Monday, April 23, 2007

Mobile? Browser? ... Mowser For Mobility Web Browsing

MOWSER Logo - Image Credit:

Mobile? Browser? ... Mowser For Mobility Web Browsing

The concept of Web 2.0 (the web as used by mobile devices) requires different tools and a better way to see web pages that were originally designed for use on computer displays and have them translate to be easier to understand on the small mobility displays found on smartphones and web enabled PDA's.

We have observed here at Symblogogy about the "designed from the ground up" efforts at web page display through the efforts of .mobi. Here is a web browser designed to take standard web pages and have them become mobility display compatible.

Mowser refers to this process as "Content Adaption" (additional background PDF).

A Google search on the word - Mowser - highlights that initial work on Mowser was done as a research project by Greg Bernhardt, Sean McDermott, and Bun Tan, under the supervision of Prof. Anupam Joshi.

This from CNET's Webware -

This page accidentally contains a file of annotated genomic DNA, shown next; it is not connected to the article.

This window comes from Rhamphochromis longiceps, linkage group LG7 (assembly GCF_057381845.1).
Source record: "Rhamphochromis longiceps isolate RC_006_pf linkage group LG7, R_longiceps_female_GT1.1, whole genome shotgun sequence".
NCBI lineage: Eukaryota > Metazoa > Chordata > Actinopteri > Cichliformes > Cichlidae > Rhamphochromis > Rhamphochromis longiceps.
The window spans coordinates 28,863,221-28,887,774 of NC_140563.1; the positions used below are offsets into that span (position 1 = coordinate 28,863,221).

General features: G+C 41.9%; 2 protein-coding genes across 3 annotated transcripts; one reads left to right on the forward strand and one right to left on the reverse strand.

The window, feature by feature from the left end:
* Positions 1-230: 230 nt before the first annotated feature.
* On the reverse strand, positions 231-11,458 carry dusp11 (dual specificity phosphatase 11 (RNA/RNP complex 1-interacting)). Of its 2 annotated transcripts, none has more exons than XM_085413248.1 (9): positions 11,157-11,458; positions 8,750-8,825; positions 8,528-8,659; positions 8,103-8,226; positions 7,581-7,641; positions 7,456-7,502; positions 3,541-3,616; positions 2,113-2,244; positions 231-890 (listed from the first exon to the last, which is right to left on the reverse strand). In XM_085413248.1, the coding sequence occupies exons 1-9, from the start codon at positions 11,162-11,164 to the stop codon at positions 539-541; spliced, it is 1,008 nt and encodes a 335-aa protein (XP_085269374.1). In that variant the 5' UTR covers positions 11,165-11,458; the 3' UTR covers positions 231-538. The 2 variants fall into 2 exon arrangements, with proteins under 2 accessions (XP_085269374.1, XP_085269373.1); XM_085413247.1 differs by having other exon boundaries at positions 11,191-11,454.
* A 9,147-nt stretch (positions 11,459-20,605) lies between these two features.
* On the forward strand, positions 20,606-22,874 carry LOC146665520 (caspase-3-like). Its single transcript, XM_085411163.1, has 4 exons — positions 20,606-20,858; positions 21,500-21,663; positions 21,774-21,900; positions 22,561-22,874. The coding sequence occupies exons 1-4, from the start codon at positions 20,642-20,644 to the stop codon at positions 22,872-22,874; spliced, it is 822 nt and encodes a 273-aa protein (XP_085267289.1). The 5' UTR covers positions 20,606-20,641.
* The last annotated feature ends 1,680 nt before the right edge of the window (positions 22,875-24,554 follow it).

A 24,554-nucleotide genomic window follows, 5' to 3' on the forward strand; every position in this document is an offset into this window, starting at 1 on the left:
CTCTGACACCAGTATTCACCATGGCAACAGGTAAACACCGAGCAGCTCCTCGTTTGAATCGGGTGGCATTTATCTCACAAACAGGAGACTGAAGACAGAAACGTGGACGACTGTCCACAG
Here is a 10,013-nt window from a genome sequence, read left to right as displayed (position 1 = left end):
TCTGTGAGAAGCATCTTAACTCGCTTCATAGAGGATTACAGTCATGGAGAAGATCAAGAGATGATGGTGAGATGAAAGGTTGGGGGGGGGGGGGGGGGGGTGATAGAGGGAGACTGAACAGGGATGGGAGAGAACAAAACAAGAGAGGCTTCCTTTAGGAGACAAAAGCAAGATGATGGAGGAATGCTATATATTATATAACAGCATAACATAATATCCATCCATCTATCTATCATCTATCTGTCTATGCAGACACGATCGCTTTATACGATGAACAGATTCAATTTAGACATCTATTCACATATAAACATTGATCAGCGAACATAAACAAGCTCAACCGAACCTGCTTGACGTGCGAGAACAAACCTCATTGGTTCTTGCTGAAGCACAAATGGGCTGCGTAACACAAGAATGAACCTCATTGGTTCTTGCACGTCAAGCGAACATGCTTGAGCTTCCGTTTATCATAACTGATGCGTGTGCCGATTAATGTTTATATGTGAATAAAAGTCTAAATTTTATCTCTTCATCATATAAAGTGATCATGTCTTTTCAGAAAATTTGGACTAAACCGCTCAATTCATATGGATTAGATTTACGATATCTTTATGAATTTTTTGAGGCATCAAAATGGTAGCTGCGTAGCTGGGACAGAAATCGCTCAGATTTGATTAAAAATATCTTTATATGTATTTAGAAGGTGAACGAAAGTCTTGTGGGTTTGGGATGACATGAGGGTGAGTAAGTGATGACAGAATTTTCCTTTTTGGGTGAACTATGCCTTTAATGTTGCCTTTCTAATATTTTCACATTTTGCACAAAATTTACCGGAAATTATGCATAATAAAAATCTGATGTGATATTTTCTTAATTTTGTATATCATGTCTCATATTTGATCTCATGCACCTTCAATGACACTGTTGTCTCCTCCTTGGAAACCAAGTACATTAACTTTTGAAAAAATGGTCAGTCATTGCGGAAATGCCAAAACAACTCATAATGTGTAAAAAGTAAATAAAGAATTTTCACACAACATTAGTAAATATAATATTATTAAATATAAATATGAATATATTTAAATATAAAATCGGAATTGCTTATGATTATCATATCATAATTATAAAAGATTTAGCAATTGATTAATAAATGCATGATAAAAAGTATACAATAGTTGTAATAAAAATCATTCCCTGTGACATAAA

Mowser mobilizes any Web page
By Rafe Needleman – April 19, 2007, 3:25 PM PDT

If you
[r] phone has a rotten Web browser, bookmark Mowser and use it as the front-end to the Web on your mobile. Mowser transcodes any page into a Web-friendly format, stripping out large graphics and splitting a Web page up into smaller pages that a phone can handle. It's also RSS-aware: If there's an RSS feed on a page you visit, it will provide a link for it, and transcode the feed into a format your phone can easily display.

Original web page display - Image Credit:

The service has built-in bookmarks for major sites that are already mobile-friendly (which it does not transcode) and it has keywords for popular searches. For example, if you type "wi" followed by a search term, you'll get the Mowser-compacted version of the Wikipedia page for that term.

Web page display through Mowser browser - Image Credit:

My only issue with the Mowser transcoder is that, in my tests, it often displayed a site's left-hand navigation before or in the middle of content, requiring me to skip forward several pages just to see a top story.

But even so, it beats the stuffing out the built-in browser on most phones.

The site's creator,
Russell Beattie, has recorded a video tour of the service.
Reference Here>>

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